Gender imbalance for men reverts to toxic masculinity where men from a young age are taught that crying doesn’t make someone “manly”. Crying is an expression, and men expressing their emotions are not a sign of weakness. Why is it so easy to hear the word housewife but not the word househusband? Men can be feminists, too, for feminism stands for equality and not just protecting women. Hence, it is brought to light that men must channel support to campaigns such as the White Ribbon Campaign, the world’s biggest campaign that engages men in fighting violence against women.
It is not just women and men who face inequality issues, but the LGBTQ community faces immense challenges. Whether receiving an education or pursuing their dreams in jobs, entertainment, news, politics11 , they are not treated with the respect and dignity they deserve. It is drilled into our heads that pink is for girls and blue is for boys from a very young age, but what about all the colors between? Harassment and gender violence is rooted in a heterosexist ideology, and it can be concluded that changes must be brought to broaden the social structure as gender has diversified itself.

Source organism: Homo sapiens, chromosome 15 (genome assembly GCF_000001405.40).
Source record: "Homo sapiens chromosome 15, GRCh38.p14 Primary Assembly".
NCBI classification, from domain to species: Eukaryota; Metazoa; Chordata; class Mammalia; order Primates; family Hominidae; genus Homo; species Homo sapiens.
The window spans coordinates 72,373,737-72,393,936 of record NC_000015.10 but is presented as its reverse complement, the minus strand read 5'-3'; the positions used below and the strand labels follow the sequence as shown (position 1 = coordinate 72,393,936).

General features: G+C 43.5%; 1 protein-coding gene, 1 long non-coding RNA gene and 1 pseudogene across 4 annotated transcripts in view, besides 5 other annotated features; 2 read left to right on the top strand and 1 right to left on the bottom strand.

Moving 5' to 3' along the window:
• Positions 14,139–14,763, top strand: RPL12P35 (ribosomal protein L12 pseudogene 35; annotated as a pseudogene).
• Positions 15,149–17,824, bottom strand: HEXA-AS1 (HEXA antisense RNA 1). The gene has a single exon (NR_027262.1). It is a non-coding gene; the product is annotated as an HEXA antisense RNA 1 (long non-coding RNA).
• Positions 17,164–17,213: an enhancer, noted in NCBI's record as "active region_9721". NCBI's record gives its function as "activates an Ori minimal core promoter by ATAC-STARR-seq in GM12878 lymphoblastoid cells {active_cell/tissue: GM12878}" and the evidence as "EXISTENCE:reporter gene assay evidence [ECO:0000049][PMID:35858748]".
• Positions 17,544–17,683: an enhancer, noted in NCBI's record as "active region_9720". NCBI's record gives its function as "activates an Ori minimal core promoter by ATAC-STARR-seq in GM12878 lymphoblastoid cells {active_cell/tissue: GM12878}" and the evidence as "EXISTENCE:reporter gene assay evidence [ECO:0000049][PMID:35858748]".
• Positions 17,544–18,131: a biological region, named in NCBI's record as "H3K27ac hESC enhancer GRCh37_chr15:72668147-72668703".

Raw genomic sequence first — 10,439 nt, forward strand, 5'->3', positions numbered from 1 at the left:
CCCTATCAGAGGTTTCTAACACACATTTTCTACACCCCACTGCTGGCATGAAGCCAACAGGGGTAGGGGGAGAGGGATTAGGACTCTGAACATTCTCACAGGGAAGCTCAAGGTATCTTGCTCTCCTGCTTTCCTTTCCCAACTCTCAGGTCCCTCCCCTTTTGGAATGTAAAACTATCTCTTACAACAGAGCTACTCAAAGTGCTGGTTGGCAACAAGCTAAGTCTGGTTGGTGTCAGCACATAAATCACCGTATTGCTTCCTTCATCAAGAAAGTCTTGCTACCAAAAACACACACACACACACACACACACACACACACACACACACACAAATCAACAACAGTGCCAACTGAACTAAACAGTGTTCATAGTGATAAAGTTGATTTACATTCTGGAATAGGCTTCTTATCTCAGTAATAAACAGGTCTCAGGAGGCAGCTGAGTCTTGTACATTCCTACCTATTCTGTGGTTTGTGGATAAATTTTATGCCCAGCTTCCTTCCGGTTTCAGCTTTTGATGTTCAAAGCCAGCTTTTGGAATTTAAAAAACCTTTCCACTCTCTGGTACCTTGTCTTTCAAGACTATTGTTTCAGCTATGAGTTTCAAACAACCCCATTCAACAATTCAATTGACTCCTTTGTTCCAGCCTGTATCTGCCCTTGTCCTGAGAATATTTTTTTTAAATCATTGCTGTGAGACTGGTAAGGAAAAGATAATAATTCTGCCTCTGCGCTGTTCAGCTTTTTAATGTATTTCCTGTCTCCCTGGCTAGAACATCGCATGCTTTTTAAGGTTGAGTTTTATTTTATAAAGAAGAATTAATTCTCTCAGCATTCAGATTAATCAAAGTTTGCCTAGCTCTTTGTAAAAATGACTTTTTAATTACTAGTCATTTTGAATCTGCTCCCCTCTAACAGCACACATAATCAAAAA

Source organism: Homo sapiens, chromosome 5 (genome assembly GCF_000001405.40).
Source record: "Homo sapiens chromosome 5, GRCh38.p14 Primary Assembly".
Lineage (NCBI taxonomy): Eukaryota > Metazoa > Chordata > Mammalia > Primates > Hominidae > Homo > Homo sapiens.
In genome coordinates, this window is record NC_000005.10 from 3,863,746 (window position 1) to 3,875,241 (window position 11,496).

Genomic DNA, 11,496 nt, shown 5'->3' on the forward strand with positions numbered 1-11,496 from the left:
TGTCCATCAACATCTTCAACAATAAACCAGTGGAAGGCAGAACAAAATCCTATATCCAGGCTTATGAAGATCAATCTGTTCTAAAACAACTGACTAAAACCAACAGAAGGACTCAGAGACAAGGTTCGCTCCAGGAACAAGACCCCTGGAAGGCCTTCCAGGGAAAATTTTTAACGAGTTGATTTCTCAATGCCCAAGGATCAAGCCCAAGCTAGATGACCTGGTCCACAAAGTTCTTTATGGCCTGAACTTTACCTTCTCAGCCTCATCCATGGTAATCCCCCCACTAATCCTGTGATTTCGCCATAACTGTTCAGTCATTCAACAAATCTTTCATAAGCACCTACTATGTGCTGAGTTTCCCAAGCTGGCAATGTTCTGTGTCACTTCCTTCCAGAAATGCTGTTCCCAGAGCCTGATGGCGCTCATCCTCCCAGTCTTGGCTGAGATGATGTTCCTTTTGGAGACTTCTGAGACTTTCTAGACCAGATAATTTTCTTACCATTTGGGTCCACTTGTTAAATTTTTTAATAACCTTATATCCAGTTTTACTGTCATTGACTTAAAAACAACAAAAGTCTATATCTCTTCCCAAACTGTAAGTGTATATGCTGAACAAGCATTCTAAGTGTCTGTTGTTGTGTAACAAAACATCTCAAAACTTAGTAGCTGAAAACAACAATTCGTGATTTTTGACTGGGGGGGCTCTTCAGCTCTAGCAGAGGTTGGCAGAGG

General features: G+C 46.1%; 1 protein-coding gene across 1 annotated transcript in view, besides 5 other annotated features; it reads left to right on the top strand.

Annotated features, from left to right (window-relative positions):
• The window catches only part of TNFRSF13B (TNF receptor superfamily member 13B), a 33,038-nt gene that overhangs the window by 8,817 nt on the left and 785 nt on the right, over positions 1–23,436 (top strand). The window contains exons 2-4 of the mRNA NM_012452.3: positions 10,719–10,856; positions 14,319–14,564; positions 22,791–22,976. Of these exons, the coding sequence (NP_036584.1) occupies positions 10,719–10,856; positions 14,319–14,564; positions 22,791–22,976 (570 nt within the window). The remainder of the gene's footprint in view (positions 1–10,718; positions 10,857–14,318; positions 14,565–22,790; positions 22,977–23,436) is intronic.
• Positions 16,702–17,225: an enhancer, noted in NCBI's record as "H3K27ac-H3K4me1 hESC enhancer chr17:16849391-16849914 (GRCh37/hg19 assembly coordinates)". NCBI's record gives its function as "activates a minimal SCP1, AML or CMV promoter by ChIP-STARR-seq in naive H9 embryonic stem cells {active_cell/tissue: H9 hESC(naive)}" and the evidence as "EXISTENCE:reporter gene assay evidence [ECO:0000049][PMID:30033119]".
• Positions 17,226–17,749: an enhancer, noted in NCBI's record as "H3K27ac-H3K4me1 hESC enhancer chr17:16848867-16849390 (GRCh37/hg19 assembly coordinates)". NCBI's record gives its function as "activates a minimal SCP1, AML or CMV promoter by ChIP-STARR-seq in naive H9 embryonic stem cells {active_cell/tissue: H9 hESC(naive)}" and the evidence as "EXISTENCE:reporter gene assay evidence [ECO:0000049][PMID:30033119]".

Though the fights of the justice system continue, the genders have received a fair share of their posts. Joyita Mondal is a 29-year-old transgender woman who recently became the first transgender judge of Lok Adalat12. Women’s representation is very low as only 5.08% of the women are in the legal profession in India13. Even the 34-member supreme court has only four members – the highest it’s ever seen. There have been only 11 women, Supreme court judges, in 71 years.14 Men have the upper hand in the legal field, but the statistics overshadow the challenges they face. Hence, it is to be noted that there is immense hope for the development of all genders in the legal profession, hoping to achieve feminist courts and posts based on capabilities and not genders.